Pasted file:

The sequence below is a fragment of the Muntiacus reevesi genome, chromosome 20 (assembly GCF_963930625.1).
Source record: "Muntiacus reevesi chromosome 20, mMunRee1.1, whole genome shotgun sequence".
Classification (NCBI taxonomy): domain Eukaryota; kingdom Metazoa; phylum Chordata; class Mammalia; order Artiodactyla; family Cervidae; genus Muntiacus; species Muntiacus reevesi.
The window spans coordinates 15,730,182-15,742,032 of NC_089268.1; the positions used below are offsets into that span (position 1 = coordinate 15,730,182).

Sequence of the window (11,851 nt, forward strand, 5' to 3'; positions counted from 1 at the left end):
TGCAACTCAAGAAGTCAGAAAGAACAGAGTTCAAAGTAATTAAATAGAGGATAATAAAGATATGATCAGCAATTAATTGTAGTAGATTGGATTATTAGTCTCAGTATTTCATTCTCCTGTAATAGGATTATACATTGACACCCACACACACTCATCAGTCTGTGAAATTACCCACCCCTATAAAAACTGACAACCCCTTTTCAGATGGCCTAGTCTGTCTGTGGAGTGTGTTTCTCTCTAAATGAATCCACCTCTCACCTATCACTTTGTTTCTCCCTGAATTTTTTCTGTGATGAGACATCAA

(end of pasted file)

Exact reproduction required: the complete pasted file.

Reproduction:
The sequence below is a fragment of the Muntiacus reevesi genome, chromosome 20 (assembly GCF_963930625.1).
Source record: "Muntiacus reevesi chromosome 20, mMunRee1.1, whole genome shotgun sequence".
Classification (NCBI taxonomy): domain Eukaryota; kingdom Metazoa; phylum Chordata; class Mammalia; order Artiodactyla; family Cervidae; genus Muntiacus; species Muntiacus reevesi.
The window spans coordinates 15,730,182-15,742,032 of NC_089268.1; the positions used below are offsets into that span (position 1 = coordinate 15,730,182).

Sequence of the window (11,851 nt, forward strand, 5' to 3'; positions counted from 1 at the left end):
TGCAACTCAAGAAGTCAGAAAGAACAGAGTTCAAAGTAATTAAATAGAGGATAATAAAGATATGATCAGCAATTAATTGTAGTAGATTGGATTATTAGTCTCAGTATTTCATTCTCCTGTAATAGGATTATACATTGACACCCACACACACTCATCAGTCTGTGAAATTACCCACCCCTATAAAAACTGACAACCCCTTTTCAGATGGCCTAGTCTGTCTGTGGAGTGTGTTTCTCTCTAAATGAATCCACCTCTCACCTATCACTTTGTTTCTCCCTGAATTTTTTCTGTGATGAGACATCAA